3. Request no out-of-pocket investment
This is exactly what it says: you do not invest anything out of pocket in order to close the loan. All you can do is ask. This will probably make the lender somewhat uncomfortable, although he or she may be inclined to forgo a cash investment since the approval of the loan is largely based on the After-Repair-Value of your property. The majority of lenders want to ensure you have enough resources to cover the cost of repairs, closing costs and holding costs. They expect borrowers to pay for loan charges at or before close of escrow.
4. Request money for repairs
It is possible to receive a draw for repairs. Most lenders will require invoices from contractors and subcontractors before the work is completed. Draws are usually disbursed once the completed work is inspected.
5. Request deferred interest
Some lenders will consider deferring interest payments until the total loan pay off. This is typically offered only with short-term loans with maturity dates of less than six months. For longer-term loans, the lender may still defer interest during the rehab period. Again, asking for what you want is a crucial part of the process.
6. Have a clearly defined exit strategy
Hard money loans are interim loans that stay in place for up to three years. They are a temporary solution to an investor's financial predicament. The lender will want to know if you plan to keep the property for cash flow purposes or if you plan to sell before the end of the loan period. In either case, the lender will want to know how you plan to execute your course of action. Your exit strategy is very important because it informs the lender of exactly how you anticipate repaying the loan and confirms whether approving the loan will benefit everybody involved.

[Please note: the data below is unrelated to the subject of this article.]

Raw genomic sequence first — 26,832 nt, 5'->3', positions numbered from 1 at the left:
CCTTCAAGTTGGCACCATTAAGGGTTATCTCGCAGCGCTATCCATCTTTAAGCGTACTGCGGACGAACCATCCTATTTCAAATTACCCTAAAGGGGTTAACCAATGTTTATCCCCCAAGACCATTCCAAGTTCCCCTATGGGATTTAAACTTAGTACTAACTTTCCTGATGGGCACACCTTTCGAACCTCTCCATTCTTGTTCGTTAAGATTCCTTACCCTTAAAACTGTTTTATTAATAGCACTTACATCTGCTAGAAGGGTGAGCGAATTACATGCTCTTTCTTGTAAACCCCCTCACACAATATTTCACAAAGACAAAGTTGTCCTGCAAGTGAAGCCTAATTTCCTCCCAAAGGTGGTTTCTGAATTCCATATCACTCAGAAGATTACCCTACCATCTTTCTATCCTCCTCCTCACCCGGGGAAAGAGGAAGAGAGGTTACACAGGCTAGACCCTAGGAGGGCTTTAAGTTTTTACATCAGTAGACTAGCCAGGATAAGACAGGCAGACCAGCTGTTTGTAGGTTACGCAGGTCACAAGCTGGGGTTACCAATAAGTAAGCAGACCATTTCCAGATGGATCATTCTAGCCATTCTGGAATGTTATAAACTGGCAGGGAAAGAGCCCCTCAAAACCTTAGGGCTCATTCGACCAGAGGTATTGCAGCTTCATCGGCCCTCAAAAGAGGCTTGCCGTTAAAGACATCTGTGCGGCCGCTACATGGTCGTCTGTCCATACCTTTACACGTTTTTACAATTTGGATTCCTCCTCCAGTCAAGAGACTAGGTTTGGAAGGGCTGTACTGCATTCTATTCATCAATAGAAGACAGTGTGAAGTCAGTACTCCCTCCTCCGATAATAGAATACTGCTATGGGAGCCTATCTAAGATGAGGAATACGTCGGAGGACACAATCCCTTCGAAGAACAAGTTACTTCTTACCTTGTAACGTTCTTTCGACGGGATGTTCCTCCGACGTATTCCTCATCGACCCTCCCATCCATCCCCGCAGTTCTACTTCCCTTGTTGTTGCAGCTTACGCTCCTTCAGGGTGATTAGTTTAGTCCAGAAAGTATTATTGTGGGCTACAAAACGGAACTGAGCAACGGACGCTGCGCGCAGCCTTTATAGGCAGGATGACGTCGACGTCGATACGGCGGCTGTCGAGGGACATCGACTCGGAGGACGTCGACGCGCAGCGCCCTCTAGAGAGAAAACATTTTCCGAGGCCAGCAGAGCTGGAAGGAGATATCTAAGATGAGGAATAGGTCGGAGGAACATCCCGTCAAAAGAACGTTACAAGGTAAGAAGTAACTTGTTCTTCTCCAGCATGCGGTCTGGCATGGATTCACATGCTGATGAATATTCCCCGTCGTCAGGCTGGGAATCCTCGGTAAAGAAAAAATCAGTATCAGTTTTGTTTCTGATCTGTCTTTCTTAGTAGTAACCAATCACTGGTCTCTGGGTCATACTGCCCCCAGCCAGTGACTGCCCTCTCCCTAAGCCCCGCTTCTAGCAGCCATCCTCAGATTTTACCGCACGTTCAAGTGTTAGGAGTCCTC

7. Shop around
When it comes to real estate, everything is negotiable. It is essential to comparison shop. Don't be afraid to inform your lender that you are looking for a great deal. This may give you a stronger negotiating position. Sure, you will run across a lender or two who will slam the door in your face. Nevertheless, this is a numbers game. The more people you connect with, the better your chances of finding a good lender to work with on a regular basis. So, go out there and find the best deal you can get. Note: Another benefit to using a Hard-Money Lender is that you can use their funds for short sales as well.
Hard-Money Lenders are just one way to invest without using your own cash. Again, shopping around for a good lender and establishing a good relationship with that lender are key factors in your success as a real estate investor. Using a Hard-Money Lender is a great way to close a deal, yet there are still more options. Another option will be discussed in Part 2 of this three part series.
About the Author:
Brenda Coté is a Real Estate Investor, Real Estate and Mortgage Broker, Mentor, and Wealth Coach. At Transforming Lives, Creating Wealth, Brenda employs a "whole person" approach to support female Real Estate Investors succeed in business and life. To download Brenda's FREE audio workshop, "The Seven Elements of a Wealth-Creation Mindset" please go to: www.TransformingLivesCreatingWealth.com